One of the comments I get a lot on Twitter is “I wish I had your job”. Yes, I go to see a lot of theatre — and not just in London — for free. And no, it’s not exactly a hardship; I will freely admit I love it. (Thank God; I don’t think you could see the amount of theatre I do and not love it. As Penny Arcade, the brilliant New York performance artist tweeted about me just the the other day, “Mark Shenton a theatre critic who LOVES theatre now there’s an idea whose time has come!”)
Yes, I probably could (and should!) get a “real” job; and I’m starting to think that that time could be approaching faster than I’d like.
Just last week I blogged here about music critic Edward Seckerson’s sudden resignation from The Independent; and in a public reply about his departure on Norman Lebrecht’s blog published on Sunday, he wrote, “I have been overwhelmed with messages of goodwill since the announcement of my departure from the Independent a week ago. Many have expressed concern that this has been a significant financial loss for me. Let me put the record straight. When I was brought on to the paper over 20 years ago by the then Arts Editor Thomas Sutcliffe (and his was one of the most touching messages received this week) I was offered a ‘preferential’ rate of £150 per review to become Opera critic - no contract, no retainer, just the preferential rate. On my departure I was 40% down from that rate to £90 per review which is now what all the arts reviewers on the Independent receive.”
His fee, of course, was dependent on actually filing two reviews a week; but with the pressures of space, he pointed out, “In congested weeks that could drop to one or none without compensation for late cancellation. Expenses were grudgingly honoured in only certain circumstances and sustenance at somewhere like Glyndebourne was not covered at all. Imagine how that was eating into the £90 fee.”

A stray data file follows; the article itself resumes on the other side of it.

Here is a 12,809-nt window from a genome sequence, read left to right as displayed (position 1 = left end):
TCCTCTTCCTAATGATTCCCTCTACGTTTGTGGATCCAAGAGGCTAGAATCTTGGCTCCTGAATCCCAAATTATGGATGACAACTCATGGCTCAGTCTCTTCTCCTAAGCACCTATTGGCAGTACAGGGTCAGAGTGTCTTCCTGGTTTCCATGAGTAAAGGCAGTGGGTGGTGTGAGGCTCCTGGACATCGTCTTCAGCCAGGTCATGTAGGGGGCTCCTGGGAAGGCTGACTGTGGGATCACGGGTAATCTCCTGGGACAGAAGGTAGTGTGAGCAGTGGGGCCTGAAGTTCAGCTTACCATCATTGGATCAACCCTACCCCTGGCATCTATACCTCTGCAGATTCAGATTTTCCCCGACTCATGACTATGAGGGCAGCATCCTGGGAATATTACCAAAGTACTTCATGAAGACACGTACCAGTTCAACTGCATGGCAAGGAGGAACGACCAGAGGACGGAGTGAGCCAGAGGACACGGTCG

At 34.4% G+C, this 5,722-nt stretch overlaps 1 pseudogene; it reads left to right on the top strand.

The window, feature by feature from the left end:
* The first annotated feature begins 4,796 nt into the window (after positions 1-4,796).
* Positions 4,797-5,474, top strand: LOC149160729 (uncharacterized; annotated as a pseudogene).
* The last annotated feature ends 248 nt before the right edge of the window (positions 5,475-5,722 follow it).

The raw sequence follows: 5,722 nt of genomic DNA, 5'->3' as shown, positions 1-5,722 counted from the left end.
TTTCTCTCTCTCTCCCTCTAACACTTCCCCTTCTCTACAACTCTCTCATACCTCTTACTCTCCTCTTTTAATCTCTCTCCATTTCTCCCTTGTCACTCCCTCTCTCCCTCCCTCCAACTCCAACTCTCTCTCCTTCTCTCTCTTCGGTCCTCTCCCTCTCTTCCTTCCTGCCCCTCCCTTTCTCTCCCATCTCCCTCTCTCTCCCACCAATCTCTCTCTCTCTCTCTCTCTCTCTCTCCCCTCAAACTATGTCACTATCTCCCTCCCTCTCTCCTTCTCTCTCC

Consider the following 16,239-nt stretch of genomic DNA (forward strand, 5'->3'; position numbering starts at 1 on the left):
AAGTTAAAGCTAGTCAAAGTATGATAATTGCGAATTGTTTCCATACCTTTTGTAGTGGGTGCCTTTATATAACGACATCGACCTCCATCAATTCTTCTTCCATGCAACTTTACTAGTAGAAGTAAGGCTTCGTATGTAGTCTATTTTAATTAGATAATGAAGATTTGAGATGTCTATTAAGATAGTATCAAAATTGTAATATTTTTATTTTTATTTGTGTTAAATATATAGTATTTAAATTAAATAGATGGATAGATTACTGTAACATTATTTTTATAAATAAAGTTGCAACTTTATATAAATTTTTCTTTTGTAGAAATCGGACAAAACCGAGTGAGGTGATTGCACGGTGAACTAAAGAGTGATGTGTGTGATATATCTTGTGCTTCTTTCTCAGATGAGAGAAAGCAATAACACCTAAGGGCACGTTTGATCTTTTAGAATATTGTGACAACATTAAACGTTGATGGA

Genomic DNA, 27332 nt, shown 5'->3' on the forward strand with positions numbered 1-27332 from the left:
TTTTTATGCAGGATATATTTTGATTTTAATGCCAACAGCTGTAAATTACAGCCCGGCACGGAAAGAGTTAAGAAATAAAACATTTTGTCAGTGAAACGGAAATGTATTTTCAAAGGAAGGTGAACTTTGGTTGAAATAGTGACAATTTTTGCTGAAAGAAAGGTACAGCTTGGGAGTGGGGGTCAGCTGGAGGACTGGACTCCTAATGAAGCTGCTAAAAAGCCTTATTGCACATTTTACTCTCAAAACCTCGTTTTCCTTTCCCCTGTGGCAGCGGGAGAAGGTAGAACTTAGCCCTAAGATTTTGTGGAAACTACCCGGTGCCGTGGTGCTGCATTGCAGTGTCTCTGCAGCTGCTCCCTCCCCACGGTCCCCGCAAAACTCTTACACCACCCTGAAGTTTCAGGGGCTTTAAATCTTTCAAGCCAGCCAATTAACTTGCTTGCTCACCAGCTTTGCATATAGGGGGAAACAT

I’ve recently heard of another broadsheet national paper paying a freelance theatre critic £60 a review. That means that even if this critic was to file 5 reviews a week, they’d be on £300 a week. It starts to look like being an actor even on Equity Minimum is earning a fortune. Of course, not all actors earn even that when they work in the theatre, especially the fringe. And I suppose the same argument applies to journalists as it does to them: no one’s forcing them to do it. We are paid our money (such as it is) and make our choices.
Union protection in journalism, as it is amongst many sectors of what’s called the acting “profession”, is a thing of the past. The fact that so many people want to act, just as so many people want to write about those acting, has driven the price down. Producers and publishers partly pay what they can afford, of course, but also what they can get away with.
A fringe theatre with just 45 seats can’t make a lot of money, just as a paper like The Independent with an ever-dwindling readership faces the same challenge. But fringe theatres charging a top price of up to £20 can still take around £1000 a performance. When that gets distributed back to the actors as £50 a week expenses, in many cases, there are clearly a lot of overheads, royalties or salaries being paid elsewhere.
Now I’m not saying that those theatres are exactly swimming in funds (though I’ve heard of another profit-share fringe theatre where drinks at the Groucho for the executive staff got put on expenses). And even oligarch newspaper proprietors have to watch their roubles. Alexander Lebedev may have famously paid just a £1 to buy the Independent from its former owners (less than the cover price now being charged), but even with a reported fortune of $1.1billion, paying arts journalists comes low on the priority list.
The truth is we’re an expendable breed, because of course we’re an ever-expandable one, too. There’ll always be bodies to take our place.